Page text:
- This is a bit old, but I came across a revised opinion from Uni Watch on Oklahoma City’s jerseys: “Uni Watch was originally less than impressed with the Thunder’s uniforms. And yes, the team name is awful and the logo is a joke. But you know what? But you know what? That home uni looks pretty dang good out on the court. The colors pop, the type is sharp, and the whole thing looks crisp and clean, even from the back and sides. If this uni had already been in the league for a dozen years, we’d be praising it as a minor classic of no-nonsense design. Unfortunately, the road uni has major problems. For starters, the chest insignia is way too plain and top-heavy. Second, check out the side view and compare it to side views of the Knicks, Wizards and Bobcats. Notice a pattern? Finally, why would you use the color of a clear blue sky for a team named after stormy weather? Uni Watch suggests a hasty retreat to the drawing board.”
- Found via TrueHoop and it has nothing Thunder related, but it’s just some really good basketball breakdown: “One of the most memorable lessons George taught me in High School was how to play defense at the end of a game. His exact rules or explanation may differ, but my interpretation was basically to stick to your normal defensive fundamental strategy on the final play of the game. There is a reason that you are NOT taught to trap every possession, to go for every steal, or to try to block every shot. That reason is that it does not work a majority of the time, and it can often lead to fouls or even easier buckets from the other team.”
- Some interesting thoughts from Brian Robinson of SonicsCentral.com: “Frankly I just don’t know who would break first. When I look at the situation I can honestly say it would be more horrendous than I had really imagined. I’m thinking crowds of 2,000, losses in excess of $50M. The players union would have seen their worst case scenario come true and would be bitter at everybody, the league, me, the city, you name it. The owners and players would probably be able to point at this specific market as a cause of reduction to next years salary cap. I truly think the situation would have been untenable.” Brian is right. In a twisted way for Seattle fans, it’s probably better the team left rather than spending a few lame duck seasons there. It could have been truly detrimental to the city’s chances of returning the NBA and the image of the city would have been tarnished completely.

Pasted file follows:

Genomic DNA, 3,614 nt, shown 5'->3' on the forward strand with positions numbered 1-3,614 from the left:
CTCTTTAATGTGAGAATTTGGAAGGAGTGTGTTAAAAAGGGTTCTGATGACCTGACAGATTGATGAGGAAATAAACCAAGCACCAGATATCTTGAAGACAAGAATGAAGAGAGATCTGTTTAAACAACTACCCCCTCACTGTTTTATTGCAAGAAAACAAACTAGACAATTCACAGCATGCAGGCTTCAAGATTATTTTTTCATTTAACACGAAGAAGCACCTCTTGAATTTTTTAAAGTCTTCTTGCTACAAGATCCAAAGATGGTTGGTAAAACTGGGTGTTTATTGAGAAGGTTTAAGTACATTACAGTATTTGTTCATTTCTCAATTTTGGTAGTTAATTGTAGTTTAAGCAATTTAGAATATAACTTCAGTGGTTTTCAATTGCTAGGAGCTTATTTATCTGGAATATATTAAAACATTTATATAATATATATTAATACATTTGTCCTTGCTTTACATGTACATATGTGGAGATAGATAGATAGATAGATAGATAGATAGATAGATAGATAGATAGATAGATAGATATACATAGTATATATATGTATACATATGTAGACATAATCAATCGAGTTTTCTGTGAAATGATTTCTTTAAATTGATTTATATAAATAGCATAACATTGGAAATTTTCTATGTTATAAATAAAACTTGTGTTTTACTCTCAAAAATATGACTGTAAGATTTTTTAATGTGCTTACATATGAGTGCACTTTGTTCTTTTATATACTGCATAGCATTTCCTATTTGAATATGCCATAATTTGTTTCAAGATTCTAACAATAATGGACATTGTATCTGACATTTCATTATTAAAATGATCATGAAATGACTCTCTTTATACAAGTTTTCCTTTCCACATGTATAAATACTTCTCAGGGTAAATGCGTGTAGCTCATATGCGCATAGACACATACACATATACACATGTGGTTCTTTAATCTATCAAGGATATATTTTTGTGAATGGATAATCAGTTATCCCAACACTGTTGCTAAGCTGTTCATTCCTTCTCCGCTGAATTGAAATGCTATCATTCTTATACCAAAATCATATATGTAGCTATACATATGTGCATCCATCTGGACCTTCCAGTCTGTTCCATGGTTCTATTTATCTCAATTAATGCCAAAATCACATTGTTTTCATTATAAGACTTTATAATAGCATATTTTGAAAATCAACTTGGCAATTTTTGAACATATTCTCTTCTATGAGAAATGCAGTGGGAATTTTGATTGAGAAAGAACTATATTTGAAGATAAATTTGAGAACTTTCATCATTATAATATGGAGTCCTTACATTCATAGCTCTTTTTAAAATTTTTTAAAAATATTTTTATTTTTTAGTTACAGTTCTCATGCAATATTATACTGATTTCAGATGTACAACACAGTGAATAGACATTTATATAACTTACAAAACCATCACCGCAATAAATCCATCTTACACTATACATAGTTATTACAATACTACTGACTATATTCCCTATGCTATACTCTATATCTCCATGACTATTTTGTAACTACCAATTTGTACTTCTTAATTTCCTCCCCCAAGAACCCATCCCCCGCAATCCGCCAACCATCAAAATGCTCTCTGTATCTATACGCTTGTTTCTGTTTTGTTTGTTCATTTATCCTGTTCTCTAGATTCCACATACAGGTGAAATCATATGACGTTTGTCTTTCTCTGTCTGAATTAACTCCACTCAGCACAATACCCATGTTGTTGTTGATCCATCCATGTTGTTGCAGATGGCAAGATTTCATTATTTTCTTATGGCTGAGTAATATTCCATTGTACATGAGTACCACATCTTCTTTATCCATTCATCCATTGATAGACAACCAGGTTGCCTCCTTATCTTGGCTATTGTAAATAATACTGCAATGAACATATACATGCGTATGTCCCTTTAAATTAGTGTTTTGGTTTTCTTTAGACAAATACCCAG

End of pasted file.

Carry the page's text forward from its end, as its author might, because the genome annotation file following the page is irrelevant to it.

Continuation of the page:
- Russell Westbrook is skying up the Rookie Watch rankings: “Westbrook is really coming on as a player, using his jets to fly around the court and hit midrange jumpers (something he struggled with earlier this season). The downside to his recent success is the attention he’s getting from defenses. In his past four games, he has 19 turnovers. He’ll learn to make easier plays and start anticipating blitzes and stunts as he uses ball screens.”
- Ball Don’t Lie behind the box score: “I got the feeling that Marc Iavaroni saved his job last night, then I remembered that Grizzlies owner Michael Heisley might not be all that interested in paying for an extended from an interim coach for the second time in three seasons. Either way, the Grizzlies were on pace to get blown out by the Thunder early on, but rallied for the win.”
- Another installment of “Peace, Love and Thunderstanding” from the Lost Ogle: “Since the Thunder are such a torturous team to watch play – and an even more torturous team to analyze – I decided that it would be boring to write (or expect you to read) about the team’s failures in my first crack at Peace, Love and Thunderstanding. Instead, I figured it would be fun to list some ways that Thunder management could possibly make the home games more enjoyable, thus improving the Thunder experience.”
- David Stern made an appearance on Bill Simmons’ B.S. Report’s 100 episode. Of the topics discussed, the situation in Seattle (about 17 minutes in): “BS: My one problem is that those guys bought the team with the intent to move it. It seemed pretty obvious from the get-go that they weren’t genuinely interested in keeping the team there. Stern: That’s not what their actions in my view confirm at all. BS: You investigated this? Yes. They spent lots of money with plans and lobbying and doing all the things that the ownership before them had done, but they did even more and it wasn’t to be. And in fact the actual economic opportunity in Seattle with a new building was far larger than any other city that they could have moved to.”
Let’s listen to Coach Brooks and Company try and put together sentences after another excruciating loss: